An alkali metal and an alkaline earth metal are adverse impurities for the oxide semiconductor and are preferably contained as little as possible. Alkali metal, in particular, a Na ion diffuses from an insulating film to an oxide when the insulating film in contact with the oxide semiconductor is an oxide. In addition, Na cleaves a bond between metal and oxygen or is inserted between the metal-oxygen bond. As a result, deterioration of transistor characteristics (e.g., the shift of a threshold value to the negative side (causing the transistor to be normally on) or a decrease in mobility) is caused. In addition, this also causes variation in the characteristics. Such a problem is significant especially in the case where the hydrogen concentration in the oxide semiconductor is extremely low. Therefore, the concentration of an alkali metal is strongly required to be set to the aforementioned value in the case where the hydrogen concentration in the oxide semiconductor is lower than or equal to 5×1019 cm−3, particularly in the case where it is lower than or equal to 5×1018 cm−3.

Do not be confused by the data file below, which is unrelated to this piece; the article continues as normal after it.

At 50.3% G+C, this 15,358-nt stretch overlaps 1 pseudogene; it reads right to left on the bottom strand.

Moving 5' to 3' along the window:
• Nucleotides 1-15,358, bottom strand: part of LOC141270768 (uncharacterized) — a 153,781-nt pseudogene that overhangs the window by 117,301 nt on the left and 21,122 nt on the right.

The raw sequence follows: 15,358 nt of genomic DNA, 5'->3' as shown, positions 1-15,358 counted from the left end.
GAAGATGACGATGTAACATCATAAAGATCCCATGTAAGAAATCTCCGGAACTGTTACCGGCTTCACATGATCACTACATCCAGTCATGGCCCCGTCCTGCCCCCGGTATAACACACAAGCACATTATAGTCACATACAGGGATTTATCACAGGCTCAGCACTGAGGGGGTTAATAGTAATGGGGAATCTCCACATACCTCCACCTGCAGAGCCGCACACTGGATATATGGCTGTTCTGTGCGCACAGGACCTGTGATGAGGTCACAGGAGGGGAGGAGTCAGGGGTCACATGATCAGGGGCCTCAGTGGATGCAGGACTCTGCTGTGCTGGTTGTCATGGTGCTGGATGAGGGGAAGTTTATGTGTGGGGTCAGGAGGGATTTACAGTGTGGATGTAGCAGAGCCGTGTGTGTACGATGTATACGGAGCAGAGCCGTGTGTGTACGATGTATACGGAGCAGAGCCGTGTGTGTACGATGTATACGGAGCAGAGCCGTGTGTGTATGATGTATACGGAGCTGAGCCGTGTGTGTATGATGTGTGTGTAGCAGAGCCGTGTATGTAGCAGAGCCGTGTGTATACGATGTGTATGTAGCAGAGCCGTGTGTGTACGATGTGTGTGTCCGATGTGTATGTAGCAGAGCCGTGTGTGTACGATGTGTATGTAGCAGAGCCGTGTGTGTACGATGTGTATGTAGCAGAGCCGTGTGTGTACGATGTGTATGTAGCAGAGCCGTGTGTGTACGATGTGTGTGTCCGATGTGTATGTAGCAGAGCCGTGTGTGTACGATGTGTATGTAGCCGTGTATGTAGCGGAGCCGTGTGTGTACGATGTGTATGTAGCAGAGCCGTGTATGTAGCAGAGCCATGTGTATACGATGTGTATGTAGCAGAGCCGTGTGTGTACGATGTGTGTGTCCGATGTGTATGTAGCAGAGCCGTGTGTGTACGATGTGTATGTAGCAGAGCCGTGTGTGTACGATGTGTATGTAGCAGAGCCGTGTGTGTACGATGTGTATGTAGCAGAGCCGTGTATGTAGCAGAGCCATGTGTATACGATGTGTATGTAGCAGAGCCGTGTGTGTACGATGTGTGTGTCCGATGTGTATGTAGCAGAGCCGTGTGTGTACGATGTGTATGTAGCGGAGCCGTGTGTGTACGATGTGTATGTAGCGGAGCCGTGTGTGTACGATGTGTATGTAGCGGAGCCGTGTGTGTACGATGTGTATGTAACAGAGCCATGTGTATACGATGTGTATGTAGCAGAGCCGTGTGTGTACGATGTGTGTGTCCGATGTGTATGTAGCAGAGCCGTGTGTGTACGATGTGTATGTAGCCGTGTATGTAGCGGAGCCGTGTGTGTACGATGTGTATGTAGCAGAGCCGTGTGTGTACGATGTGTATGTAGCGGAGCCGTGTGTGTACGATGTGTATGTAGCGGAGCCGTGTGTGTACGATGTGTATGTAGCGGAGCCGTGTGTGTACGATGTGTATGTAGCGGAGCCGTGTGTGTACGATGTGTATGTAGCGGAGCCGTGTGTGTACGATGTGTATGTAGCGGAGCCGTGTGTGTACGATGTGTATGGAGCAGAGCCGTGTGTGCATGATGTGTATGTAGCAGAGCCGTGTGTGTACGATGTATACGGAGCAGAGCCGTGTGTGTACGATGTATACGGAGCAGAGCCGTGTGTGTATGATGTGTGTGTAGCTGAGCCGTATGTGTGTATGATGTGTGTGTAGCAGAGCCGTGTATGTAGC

Even when the semiconductor layer 118 is formed by the method described above, the semiconductor layer 118 contains moisture or hydrogen (including a hydroxyl group) as an impurity in some cases. Moisture or hydrogen easily forms donor levels and thus serves as an impurity in the oxide semiconductor. In order to reduce impurities such as moisture and hydrogen in the semiconductor layer 118 (dehydrate or dehydrogenate the semiconductor layer 118), the semiconductor layer 118 may be subjected to heat treatment for dehydration or dehydrogenation (hereinafter abbreviated to first heat treatment) in a reduced-pressure atmosphere, an inert gas atmosphere such as a nitrogen atmosphere or a rare gas atmosphere, an oxygen gas atmosphere, or the like.